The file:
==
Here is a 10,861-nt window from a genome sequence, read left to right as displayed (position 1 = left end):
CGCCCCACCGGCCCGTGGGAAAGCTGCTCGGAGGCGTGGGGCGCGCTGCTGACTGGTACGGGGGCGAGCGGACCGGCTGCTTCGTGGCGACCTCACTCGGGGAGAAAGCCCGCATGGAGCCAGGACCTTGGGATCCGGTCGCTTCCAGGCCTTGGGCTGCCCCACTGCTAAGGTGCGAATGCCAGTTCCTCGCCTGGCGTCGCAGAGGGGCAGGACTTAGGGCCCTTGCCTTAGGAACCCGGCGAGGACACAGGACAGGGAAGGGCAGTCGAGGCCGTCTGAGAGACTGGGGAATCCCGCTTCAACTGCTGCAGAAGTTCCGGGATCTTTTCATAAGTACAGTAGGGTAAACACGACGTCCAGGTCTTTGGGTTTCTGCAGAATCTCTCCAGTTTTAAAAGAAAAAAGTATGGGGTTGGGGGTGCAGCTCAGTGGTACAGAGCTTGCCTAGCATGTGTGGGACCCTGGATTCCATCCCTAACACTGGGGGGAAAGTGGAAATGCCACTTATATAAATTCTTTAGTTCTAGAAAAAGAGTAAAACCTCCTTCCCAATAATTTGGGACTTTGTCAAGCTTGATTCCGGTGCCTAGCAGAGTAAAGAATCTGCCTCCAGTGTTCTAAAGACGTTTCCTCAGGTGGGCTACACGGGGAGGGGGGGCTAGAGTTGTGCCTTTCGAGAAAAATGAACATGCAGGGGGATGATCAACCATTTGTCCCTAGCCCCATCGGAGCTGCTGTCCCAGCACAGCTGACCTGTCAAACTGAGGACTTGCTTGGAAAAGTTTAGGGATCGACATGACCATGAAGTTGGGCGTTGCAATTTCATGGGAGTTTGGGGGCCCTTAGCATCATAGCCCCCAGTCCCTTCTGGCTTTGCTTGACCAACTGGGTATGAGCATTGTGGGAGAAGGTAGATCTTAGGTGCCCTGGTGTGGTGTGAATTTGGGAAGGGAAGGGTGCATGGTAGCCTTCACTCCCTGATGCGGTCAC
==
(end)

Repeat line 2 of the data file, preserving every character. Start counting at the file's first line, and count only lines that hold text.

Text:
CGCCCCACCGGCCCGTGGGAAAGCTGCTCGGAGGCGTGGGGCGCGCTGCTGACTGGTACGGGGGCGAGCGGACCGGCTGCTTCGTGGCGACCTCACTCGGGGAGAAAGCCCGCATGGAGCCAGGACCTTGGGATCCGGTCGCTTCCAGGCCTTGGGCTGCCCCACTGCTAAGGTGCGAATGCCAGTTCCTCGCCTGGCGTCGCAGAGGGGCAGGACTTAGGGCCCTTGCCTTAGGAACCCGGCGAGGACACAGGACAGGGAAGGGCAGTCGAGGCCGTCTGAGAGACTGGGGAATCCCGCTTCAACTGCTGCAGAAGTTCCGGGATCTTTTCATAAGTACAGTAGGGTAAACACGACGTCCAGGTCTTTGGGTTTCTGCAGAATCTCTCCAGTTTTAAAAGAAAAAAGTATGGGGTTGGGGGTGCAGCTCAGTGGTACAGAGCTTGCCTAGCATGTGTGGGACCCTGGATTCCATCCCTAACACTGGGGGGAAAGTGGAAATGCCACTTATATAAATTCTTTAGTTCTAGAAAAAGAGTAAAACCTCCTTCCCAATAATTTGGGACTTTGTCAAGCTTGATTCCGGTGCCTAGCAGAGTAAAGAATCTGCCTCCAGTGTTCTAAAGACGTTTCCTCAGGTGGGCTACACGGGGAGGGGGGGCTAGAGTTGTGCCTTTCGAGAAAAATGAACATGCAGGGGGATGATCAACCATTTGTCCCTAGCCCCATCGGAGCTGCTGTCCCAGCACAGCTGACCTGTCAAACTGAGGACTTGCTTGGAAAAGTTTAGGGATCGACATGACCATGAAGTTGGGCGTTGCAATTTCATGGGAGTTTGGGGGCCCTTAGCATCATAGCCCCCAGTCCCTTCTGGCTTTGCTTGACCAACTGGGTATGAGCATTGTGGGAGAAGGTAGATCTTAGGTGCCCTGGTGTGGTGTGAATTTGGGAAGGGAAGGGTGCATGGTAGCCTTCACTCCCTGATGCGGTCAC